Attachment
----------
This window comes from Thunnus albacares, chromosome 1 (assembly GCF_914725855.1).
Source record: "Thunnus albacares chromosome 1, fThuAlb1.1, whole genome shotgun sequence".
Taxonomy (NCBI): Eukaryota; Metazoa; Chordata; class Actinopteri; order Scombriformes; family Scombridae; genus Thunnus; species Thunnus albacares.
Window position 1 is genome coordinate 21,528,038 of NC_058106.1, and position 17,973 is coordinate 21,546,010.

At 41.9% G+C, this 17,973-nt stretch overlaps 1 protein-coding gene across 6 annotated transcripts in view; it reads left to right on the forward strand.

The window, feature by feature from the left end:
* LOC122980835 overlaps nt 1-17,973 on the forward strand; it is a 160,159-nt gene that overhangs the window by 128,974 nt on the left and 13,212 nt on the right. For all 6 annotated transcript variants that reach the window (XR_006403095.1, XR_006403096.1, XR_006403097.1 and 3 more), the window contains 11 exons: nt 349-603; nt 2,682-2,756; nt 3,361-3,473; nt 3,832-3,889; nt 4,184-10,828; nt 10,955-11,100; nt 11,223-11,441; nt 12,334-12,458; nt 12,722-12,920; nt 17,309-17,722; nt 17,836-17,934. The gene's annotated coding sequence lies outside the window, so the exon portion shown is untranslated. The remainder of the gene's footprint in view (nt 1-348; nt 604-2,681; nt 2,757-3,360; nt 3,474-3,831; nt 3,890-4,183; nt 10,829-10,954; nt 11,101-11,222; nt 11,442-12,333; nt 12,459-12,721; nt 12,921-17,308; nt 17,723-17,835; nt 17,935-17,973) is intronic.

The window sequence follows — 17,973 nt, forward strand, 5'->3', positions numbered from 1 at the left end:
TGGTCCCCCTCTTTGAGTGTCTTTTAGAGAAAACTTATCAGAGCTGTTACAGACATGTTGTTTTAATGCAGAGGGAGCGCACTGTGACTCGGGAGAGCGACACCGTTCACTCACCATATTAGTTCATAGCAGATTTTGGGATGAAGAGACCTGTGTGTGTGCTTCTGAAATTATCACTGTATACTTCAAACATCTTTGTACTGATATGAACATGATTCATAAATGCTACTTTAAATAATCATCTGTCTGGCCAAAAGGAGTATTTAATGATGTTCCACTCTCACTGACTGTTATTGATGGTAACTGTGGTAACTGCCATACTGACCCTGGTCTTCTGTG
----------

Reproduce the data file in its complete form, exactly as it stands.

This window comes from Thunnus albacares, chromosome 1 (assembly GCF_914725855.1).
Source record: "Thunnus albacares chromosome 1, fThuAlb1.1, whole genome shotgun sequence".
Taxonomy (NCBI): Eukaryota; Metazoa; Chordata; class Actinopteri; order Scombriformes; family Scombridae; genus Thunnus; species Thunnus albacares.
Window position 1 is genome coordinate 21,528,038 of NC_058106.1, and position 17,973 is coordinate 21,546,010.

At 41.9% G+C, this 17,973-nt stretch overlaps 1 protein-coding gene across 6 annotated transcripts in view; it reads left to right on the forward strand.

The window, feature by feature from the left end:
* LOC122980835 overlaps nt 1-17,973 on the forward strand; it is a 160,159-nt gene that overhangs the window by 128,974 nt on the left and 13,212 nt on the right. For all 6 annotated transcript variants that reach the window (XR_006403095.1, XR_006403096.1, XR_006403097.1 and 3 more), the window contains 11 exons: nt 349-603; nt 2,682-2,756; nt 3,361-3,473; nt 3,832-3,889; nt 4,184-10,828; nt 10,955-11,100; nt 11,223-11,441; nt 12,334-12,458; nt 12,722-12,920; nt 17,309-17,722; nt 17,836-17,934. The gene's annotated coding sequence lies outside the window, so the exon portion shown is untranslated. The remainder of the gene's footprint in view (nt 1-348; nt 604-2,681; nt 2,757-3,360; nt 3,474-3,831; nt 3,890-4,183; nt 10,829-10,954; nt 11,101-11,222; nt 11,442-12,333; nt 12,459-12,721; nt 12,921-17,308; nt 17,723-17,835; nt 17,935-17,973) is intronic.

The window sequence follows — 17,973 nt, forward strand, 5'->3', positions numbered from 1 at the left end:
TGGTCCCCCTCTTTGAGTGTCTTTTAGAGAAAACTTATCAGAGCTGTTACAGACATGTTGTTTTAATGCAGAGGGAGCGCACTGTGACTCGGGAGAGCGACACCGTTCACTCACCATATTAGTTCATAGCAGATTTTGGGATGAAGAGACCTGTGTGTGTGCTTCTGAAATTATCACTGTATACTTCAAACATCTTTGTACTGATATGAACATGATTCATAAATGCTACTTTAAATAATCATCTGTCTGGCCAAAAGGAGTATTTAATGATGTTCCACTCTCACTGACTGTTATTGATGGTAACTGTGGTAACTGCCATACTGACCCTGGTCTTCTGTG